Office and hearing venue
Employment Tribunal Venue: Midlands West
Midlands West Employment Tribunal – if you require legal advice or support from an Employment Law Solicitor, contact our firm. We offer expert Employment Law advice and Employment Tribunal representation to Claimants residing across the UK.
Call us on 0800 612 9509 or fill in our contact form below and we will call you.
Frequently Asked Questions
How can I prepare for my hearing?
It is usually a good idea to plan your route to the tribunal venue ahead of time whether you choose to travel by car or public transport.
Some people also find it benefical to have a “dry run” of their journey at the same time of day as your hearing so you can identify any potential issues with traffic and ensure you can find your way to the tribunal venue.
It can also be useful to watch a hearing at a tribunal so you understand the procedure and what happens. You can do this by contacting any tribunal office and asking if there is a suitable hearing for you to observe.
What will happen at the hearing?
The employment tribunal will decide whether your tribunal claim succeeds or fails and if it succeeds what should be awarded to you.
It is the norm in claims such as yours to be allocated a hearing of one hour and for the Employment Judge to sit alone. If you believe it should be heard by a full tribunal, then you must inform the employment tribunal in writing, stating your reasons why. The Employment Judge will ensure that you take the steps described below in a calm and measured way. However, they may have to be firm in moving the case forward to ensure that it proceeds at a pace which enables it to be dealt with within the allocated time.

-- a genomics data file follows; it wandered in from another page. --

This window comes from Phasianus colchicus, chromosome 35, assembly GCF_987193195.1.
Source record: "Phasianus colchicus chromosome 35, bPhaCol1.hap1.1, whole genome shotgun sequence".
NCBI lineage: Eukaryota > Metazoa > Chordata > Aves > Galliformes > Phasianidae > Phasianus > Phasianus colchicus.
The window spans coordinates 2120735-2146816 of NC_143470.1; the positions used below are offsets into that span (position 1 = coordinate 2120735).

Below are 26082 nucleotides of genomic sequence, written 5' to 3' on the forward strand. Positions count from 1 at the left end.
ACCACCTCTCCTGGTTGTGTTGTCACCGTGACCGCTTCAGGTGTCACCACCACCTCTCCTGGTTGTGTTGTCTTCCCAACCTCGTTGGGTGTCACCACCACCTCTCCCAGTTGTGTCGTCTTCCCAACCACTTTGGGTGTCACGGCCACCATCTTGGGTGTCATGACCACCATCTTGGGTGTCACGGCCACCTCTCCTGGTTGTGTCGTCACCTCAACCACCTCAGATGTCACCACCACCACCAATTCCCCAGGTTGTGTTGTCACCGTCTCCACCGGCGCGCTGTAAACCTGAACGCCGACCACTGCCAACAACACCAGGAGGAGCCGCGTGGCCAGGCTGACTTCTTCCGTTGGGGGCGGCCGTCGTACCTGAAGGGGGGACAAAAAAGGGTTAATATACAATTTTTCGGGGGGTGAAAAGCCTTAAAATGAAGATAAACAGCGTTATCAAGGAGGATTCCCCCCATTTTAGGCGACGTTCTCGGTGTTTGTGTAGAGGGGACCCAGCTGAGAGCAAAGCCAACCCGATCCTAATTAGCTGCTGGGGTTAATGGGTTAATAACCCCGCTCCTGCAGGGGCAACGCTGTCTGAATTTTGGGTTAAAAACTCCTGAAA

You will normally give your evidence and call any witnesses first. However, there is no absolute rule as to which side starts. You and your witnesses will have to give evidence on oath or affirmation. If you lie after swearing an oath or affirmation you could be convicted of perjury. In England and Wales you may give evidence by reading a prepared written statement if you want.
The respondent or their representative can then ask you or your witness questions (this is called ‘cross examination’). Finally, the Employment Judge may ask some questions. The same procedure is then usually followed in respect of the other witnesses and then with the respondent. Once all the evidence has been heard, the Employment Judge will usually announce the judgment and give reasons for it.
Are there provisions for people with a disability or special needs?
If you or anyone attending your tribunal hearing with you has a disability or a particular need, you should contact the tribunal office dealing with your case to discuss the matter.
Examples of the help that can be provided include converting documents to Braille or larger print, and paying for foreign – or sign language interpreters. Hearing-induction loops in the room where the hearing is held can be provided if you need them.
We advise that you contact the tribunal office dealing with your case as soon as possible so that suitable arrangements can be made.
The Next Step
If you are looking for a No Win Fee Employment Law Solicitor to represent you, we need to assess the merits of your potential claim which we are normally happy to do free of charge.
Get In Touch
Fill in our quick form and one of our employment law experts will contact you to discuss how we can help you